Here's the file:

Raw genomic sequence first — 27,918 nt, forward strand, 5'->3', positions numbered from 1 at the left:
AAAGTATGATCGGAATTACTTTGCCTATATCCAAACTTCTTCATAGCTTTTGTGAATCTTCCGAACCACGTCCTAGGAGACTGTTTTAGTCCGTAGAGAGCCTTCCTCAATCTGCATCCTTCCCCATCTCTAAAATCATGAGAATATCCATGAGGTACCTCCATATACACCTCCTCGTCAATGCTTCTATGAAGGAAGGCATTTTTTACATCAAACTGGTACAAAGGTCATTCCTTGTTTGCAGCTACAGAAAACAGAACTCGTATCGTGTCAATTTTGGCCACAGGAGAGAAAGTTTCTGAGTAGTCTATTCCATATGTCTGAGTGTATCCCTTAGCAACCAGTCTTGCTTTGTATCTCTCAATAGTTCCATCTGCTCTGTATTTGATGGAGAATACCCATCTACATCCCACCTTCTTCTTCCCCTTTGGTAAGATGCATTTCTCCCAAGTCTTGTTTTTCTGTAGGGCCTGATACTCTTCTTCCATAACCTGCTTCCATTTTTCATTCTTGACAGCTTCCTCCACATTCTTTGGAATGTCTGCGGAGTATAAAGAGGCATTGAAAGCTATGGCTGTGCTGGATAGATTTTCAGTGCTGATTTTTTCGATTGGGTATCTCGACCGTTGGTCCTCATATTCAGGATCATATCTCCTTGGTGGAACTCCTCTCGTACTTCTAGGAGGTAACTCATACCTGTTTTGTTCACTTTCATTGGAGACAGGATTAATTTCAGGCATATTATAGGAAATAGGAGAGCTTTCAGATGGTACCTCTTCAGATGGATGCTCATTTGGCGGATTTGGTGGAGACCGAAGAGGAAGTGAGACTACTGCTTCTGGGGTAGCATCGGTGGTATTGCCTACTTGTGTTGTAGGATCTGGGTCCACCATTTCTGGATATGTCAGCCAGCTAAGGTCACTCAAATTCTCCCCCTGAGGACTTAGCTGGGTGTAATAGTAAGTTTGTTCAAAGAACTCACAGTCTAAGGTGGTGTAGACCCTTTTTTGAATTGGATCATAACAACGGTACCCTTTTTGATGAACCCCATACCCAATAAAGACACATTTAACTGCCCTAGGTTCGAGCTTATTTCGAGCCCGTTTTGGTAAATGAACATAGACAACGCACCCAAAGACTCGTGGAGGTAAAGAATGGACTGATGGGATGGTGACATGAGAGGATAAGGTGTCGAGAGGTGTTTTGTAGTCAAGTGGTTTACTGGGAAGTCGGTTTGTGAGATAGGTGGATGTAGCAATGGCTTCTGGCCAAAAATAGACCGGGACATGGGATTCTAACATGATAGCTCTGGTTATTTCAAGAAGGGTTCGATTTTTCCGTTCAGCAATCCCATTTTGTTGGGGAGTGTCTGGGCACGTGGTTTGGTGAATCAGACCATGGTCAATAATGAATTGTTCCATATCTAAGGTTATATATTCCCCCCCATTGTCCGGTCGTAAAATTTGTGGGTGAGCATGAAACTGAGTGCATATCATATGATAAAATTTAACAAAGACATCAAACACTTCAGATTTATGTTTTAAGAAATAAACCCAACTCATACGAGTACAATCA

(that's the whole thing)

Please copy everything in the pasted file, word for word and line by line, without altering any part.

Raw genomic sequence first — 27,918 nt, forward strand, 5'->3', positions numbered from 1 at the left:
AAAGTATGATCGGAATTACTTTGCCTATATCCAAACTTCTTCATAGCTTTTGTGAATCTTCCGAACCACGTCCTAGGAGACTGTTTTAGTCCGTAGAGAGCCTTCCTCAATCTGCATCCTTCCCCATCTCTAAAATCATGAGAATATCCATGAGGTACCTCCATATACACCTCCTCGTCAATGCTTCTATGAAGGAAGGCATTTTTTACATCAAACTGGTACAAAGGTCATTCCTTGTTTGCAGCTACAGAAAACAGAACTCGTATCGTGTCAATTTTGGCCACAGGAGAGAAAGTTTCTGAGTAGTCTATTCCATATGTCTGAGTGTATCCCTTAGCAACCAGTCTTGCTTTGTATCTCTCAATAGTTCCATCTGCTCTGTATTTGATGGAGAATACCCATCTACATCCCACCTTCTTCTTCCCCTTTGGTAAGATGCATTTCTCCCAAGTCTTGTTTTTCTGTAGGGCCTGATACTCTTCTTCCATAACCTGCTTCCATTTTTCATTCTTGACAGCTTCCTCCACATTCTTTGGAATGTCTGCGGAGTATAAAGAGGCATTGAAAGCTATGGCTGTGCTGGATAGATTTTCAGTGCTGATTTTTTCGATTGGGTATCTCGACCGTTGGTCCTCATATTCAGGATCATATCTCCTTGGTGGAACTCCTCTCGTACTTCTAGGAGGTAACTCATACCTGTTTTGTTCACTTTCATTGGAGACAGGATTAATTTCAGGCATATTATAGGAAATAGGAGAGCTTTCAGATGGTACCTCTTCAGATGGATGCTCATTTGGCGGATTTGGTGGAGACCGAAGAGGAAGTGAGACTACTGCTTCTGGGGTAGCATCGGTGGTATTGCCTACTTGTGTTGTAGGATCTGGGTCCACCATTTCTGGATATGTCAGCCAGCTAAGGTCACTCAAATTCTCCCCCTGAGGACTTAGCTGGGTGTAATAGTAAGTTTGTTCAAAGAACTCACAGTCTAAGGTGGTGTAGACCCTTTTTTGAATTGGATCATAACAACGGTACCCTTTTTGATGAACCCCATACCCAATAAAGACACATTTAACTGCCCTAGGTTCGAGCTTATTTCGAGCCCGTTTTGGTAAATGAACATAGACAACGCACCCAAAGACTCGTGGAGGTAAAGAATGGACTGATGGGATGGTGACATGAGAGGATAAGGTGTCGAGAGGTGTTTTGTAGTCAAGTGGTTTACTGGGAAGTCGGTTTGTGAGATAGGTGGATGTAGCAATGGCTTCTGGCCAAAAATAGACCGGGACATGGGATTCTAACATGATAGCTCTGGTTATTTCAAGAAGGGTTCGATTTTTCCGTTCAGCAATCCCATTTTGTTGGGGAGTGTCTGGGCACGTGGTTTGGTGAATCAGACCATGGTCAATAATGAATTGTTCCATATCTAAGGTTATATATTCCCCCCCATTGTCCGGTCGTAAAATTTGTGGGTGAGCATGAAACTGAGTGCATATCATATGATAAAATTTAACAAAGACATCAAACACTTCAGATTTATGTTTTAAGAAATAAACCCAACTCATACGAGTACAATCA